Champions On and Off the Course
By Warren Miller ’90MBA
Rollins may not have a golf course, but in the world of collegiate golf, it has a reputation as one of the most dominant golf powerhouses in the country.
They come to Rollins because of its reputation in both academics and golf. They come for a climate that permits year-round competition on the fairways. They come through the referrals of friends and graduates. They come with the expectation of winning, and the belief that whether they win or lose on the golf course, they will receive the college experience of a lifetime.
Among the students arriving on campus late last August for the beginning of a new academic year were top young golfers from the United States, Europe, South America, Africa, and Asia—golfers like NCAA individual national champions Joanna Coe ’11 and Mariana De Biase ’06. This year’s Rollins golfers comprise a reigning NCAA Division II women’s championship team and a men’s team just four years removed from its last championship and itching to return. The student-athletes—all five starters on the women’s team are Academic All-Americans, with a combined GPA of 3.63 last spring—enjoy the opportunity Rollins affords them to excel both on and off the course.
They join an impressive list of Rollins golfers who have led the way down the links since Rollins first entered the world of intercollegiate golf in 1931—names like Peggy Kirk Bell ’43, Alice O’Neal Dye ’48 ’02H (wife of legendary golf course designer Pete Dye ’50), Betty Rowland Probasco ’51, Marlene Stewart Streit ’56, Barbara McIntire ’58, Jim Curti ’59, Mike Nicolette ’78, and LPGA stars Jane Blalock ’67, Hollis Stacy ’76, Muffin Spencer-Devlin ’76, Debbie Austin ’70, Julie Larsen Piers ’84, and Charlotte Campbell ’06.
In many respects, the College is not very different from what it was when Bell decided to transfer to Rollins 70 years ago.
When Peggy Kirk Bell was a freshman at Sargent College in Boston, in 1938, her father sent her to Miami for spring break. “I left Boston in three feet of snow, got down there, and said, ‘I’ve got to move to Florida so I can play golf all the time!’” recalled Bell from her home at Pine Needles Lodge & Golf Club in North Carolina. “I saw a Rollins College catalogue, transferred, and I’ve never regretted it. President Hamilton Holt was wonderful to everyone there and the classes were so small—we’d often sit outside in the Horseshoe. I never missed a class, but I’ll admit it was hard to keep my mind off golf!”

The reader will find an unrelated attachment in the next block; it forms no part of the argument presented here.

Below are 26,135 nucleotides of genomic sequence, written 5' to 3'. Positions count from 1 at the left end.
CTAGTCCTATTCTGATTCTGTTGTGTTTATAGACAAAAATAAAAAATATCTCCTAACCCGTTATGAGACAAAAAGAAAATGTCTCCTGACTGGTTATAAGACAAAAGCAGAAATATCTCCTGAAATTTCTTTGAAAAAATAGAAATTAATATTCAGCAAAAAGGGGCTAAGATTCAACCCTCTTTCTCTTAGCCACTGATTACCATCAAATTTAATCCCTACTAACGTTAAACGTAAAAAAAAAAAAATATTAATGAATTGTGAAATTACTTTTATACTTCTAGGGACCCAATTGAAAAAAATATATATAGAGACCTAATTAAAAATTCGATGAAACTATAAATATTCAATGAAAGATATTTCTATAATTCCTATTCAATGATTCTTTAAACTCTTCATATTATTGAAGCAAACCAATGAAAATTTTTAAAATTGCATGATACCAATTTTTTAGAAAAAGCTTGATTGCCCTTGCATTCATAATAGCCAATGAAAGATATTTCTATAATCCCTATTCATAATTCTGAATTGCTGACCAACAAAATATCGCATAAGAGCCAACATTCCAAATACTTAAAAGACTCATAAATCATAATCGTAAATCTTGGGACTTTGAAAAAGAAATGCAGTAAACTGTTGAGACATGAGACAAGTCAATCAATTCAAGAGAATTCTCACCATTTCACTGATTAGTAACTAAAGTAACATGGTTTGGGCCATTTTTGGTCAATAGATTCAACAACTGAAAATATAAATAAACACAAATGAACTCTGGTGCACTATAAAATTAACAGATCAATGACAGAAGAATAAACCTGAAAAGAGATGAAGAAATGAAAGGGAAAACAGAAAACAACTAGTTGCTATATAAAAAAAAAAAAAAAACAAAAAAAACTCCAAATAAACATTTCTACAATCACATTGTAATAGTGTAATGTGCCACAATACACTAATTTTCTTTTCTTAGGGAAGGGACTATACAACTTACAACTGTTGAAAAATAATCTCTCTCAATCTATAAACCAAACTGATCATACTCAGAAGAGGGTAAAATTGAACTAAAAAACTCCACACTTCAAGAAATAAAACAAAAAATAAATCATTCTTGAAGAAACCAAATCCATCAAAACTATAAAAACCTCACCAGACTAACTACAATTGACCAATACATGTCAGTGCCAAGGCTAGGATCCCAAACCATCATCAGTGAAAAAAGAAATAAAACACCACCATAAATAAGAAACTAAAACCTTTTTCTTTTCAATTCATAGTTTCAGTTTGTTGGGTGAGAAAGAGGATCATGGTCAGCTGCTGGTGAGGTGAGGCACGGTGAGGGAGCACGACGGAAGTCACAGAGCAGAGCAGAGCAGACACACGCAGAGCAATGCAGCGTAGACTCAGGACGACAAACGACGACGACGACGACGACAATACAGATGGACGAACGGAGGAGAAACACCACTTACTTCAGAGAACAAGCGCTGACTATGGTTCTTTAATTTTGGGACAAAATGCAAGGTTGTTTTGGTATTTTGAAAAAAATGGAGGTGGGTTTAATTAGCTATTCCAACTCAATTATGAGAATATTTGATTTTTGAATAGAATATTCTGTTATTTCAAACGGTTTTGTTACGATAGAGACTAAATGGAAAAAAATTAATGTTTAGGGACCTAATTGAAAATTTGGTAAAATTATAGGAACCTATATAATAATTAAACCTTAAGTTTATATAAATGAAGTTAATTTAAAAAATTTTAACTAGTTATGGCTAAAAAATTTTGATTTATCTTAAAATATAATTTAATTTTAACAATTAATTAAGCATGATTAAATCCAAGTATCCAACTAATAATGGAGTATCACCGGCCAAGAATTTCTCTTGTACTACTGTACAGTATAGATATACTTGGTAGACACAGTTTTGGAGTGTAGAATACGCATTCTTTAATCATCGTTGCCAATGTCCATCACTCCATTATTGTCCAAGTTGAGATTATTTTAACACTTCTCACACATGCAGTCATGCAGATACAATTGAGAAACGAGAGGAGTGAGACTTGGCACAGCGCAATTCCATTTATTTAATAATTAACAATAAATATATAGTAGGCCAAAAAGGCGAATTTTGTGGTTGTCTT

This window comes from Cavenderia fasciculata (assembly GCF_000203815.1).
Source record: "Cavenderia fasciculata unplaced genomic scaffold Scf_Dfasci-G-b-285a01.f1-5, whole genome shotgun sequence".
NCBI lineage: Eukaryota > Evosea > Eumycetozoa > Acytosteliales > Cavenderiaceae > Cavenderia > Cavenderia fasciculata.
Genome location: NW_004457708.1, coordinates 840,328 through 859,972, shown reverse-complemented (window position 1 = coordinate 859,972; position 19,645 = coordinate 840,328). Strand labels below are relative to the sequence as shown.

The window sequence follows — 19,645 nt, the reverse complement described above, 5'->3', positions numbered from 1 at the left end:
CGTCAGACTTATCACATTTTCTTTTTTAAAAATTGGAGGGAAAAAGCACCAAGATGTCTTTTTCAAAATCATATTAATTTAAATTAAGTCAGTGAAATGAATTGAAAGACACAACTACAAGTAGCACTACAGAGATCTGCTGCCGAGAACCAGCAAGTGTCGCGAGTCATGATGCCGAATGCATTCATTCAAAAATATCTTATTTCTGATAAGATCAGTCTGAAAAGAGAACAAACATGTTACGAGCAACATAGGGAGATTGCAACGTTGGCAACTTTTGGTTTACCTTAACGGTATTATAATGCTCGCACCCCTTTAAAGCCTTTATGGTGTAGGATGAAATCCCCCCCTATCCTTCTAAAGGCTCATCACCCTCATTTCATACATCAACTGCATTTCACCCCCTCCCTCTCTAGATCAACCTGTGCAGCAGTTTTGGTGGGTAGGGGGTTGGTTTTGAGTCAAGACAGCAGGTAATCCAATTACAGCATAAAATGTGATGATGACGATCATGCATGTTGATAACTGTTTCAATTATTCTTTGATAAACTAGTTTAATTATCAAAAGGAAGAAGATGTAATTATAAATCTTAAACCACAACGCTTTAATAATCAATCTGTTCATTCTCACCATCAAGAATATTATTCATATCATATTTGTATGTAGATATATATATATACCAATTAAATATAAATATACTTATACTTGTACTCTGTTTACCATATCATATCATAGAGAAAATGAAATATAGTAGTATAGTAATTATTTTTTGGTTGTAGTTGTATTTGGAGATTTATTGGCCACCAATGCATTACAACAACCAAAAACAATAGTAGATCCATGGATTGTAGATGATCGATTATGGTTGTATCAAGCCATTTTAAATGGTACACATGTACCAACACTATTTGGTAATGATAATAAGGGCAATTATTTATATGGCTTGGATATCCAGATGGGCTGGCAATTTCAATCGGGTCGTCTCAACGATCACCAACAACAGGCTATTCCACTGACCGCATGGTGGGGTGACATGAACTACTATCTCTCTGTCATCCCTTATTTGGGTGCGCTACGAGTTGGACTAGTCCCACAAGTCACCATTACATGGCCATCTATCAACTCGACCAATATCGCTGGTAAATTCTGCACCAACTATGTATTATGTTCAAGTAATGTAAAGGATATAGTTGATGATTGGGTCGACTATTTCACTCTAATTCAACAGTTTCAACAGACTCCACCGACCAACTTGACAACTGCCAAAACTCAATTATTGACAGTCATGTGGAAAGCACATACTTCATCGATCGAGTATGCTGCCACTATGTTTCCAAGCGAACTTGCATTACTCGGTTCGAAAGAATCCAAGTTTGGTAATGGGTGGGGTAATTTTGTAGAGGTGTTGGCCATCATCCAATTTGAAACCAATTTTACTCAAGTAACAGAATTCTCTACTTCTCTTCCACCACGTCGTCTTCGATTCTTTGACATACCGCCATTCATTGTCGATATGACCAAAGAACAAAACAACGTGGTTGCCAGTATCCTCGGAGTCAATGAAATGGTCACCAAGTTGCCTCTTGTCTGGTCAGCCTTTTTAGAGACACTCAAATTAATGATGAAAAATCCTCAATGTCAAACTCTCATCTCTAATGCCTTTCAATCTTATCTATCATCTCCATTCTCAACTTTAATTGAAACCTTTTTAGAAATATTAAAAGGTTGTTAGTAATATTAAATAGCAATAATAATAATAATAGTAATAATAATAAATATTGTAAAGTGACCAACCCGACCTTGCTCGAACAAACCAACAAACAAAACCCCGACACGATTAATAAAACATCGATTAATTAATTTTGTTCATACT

Rollins did not have a women’s golf program at that time. But it did pay $1,000 a year to Dubsdread Country Club to allow its students to play there. “I had all my classes in the morning and then went out to Dubsdread,” Bell said. “I played a lot with the course owner, Carl Dann. It was a great experience to play with the men.”
Bell went on to an outstanding amateur career before joining the forerunner of the LPGA. In 1950, she married her high school sweetheart, Warren “Bullet” Bell; the two of them bought the Pine Needles Resort that has become associated with her over the years.
Once started, it didn’t take long for the Rollins golf program to rise to national prominence. Alice Dye led the women’s team to its first national championships in 1948 and 1950, beginning a success story that has included national women’s titles in 1956, 1974, 1991, 1992, and 1994.
But the current run of women’s championships may be the most unprecedented in Rollins’—or any college’s—history. Julie Garner, herself a Tennessee amateur champion (1984) who had served two stints as coach of the Rollins women’s team (1984-87 and 1996-97), was lured back to Rollins in 2000 and set the team on a stellar course that began with second-place finishes in Division II in 2000 and 2001.
Then, in 2003, Charlotte Campbell ’06 enrolled at the College. A standout at Orlando’s Lake Highland Preparatory School, Campbell compiled a collegiate record that may not be equaled. The women’s team won the national Division II championship all four years (2003-2006) that she played. Campbell was a four-time Division II Player of the Year—the only woman ever to win the honor every year she was eligible—and individual medalist (low-scorer) in the 2003 and 2004 tournaments. (Teammate Mariana De Biase won the individual title in 2006.)
Campbell turned pro after college and now is in her third year on the LPGA developmental Duramed FUTURES Tour. A highlight of this past year was Campbell’s participation as a contestant—and winner—on the Golf Channel’s reality show Highway 18. “I’m shooting better than I did at Rollins, but it’s incredibly hard in the pros,” Campbell said. “Rollins taught me how to win, though. I had the opportunity to play, which is why I went there. Coach Garner saw something in me.”
Dan Walters '06; inset: Thomas Whiteway (circa 1935)
Photo by Nate Weyant; inset: Rollins College Archives
The men’s program also has experienced formidable success, boasting two national championship titles (1970 and 2002) and two individual national champions: Jim Curti, who was NAIA national champion in 1957, and Mike Nicolette, who won the NCAA Division II championship in 1976. The men’s program has sent 28 teams to the NAIA or NCAA national championships since 1957. Like the women’s team, the men came out strong in the new millennium, enjoying a magical 2002 season in which Campbell’s counterpart on the men’s team, Rob Oppenheim ’02, led the charge, holing out a putt that clinched the men’s championship and earning the title of NCAA Division II Player of the Year. Oppenheim turned pro that fall and has won multiple times on the Canadian and North American mini-tours. While he has not yet earned a spot on the PGA Tour, he has played in PGA events, including the 2006 Deutsche Bank Championship, and he was the leading money winner on the Canadian Tour in 2006.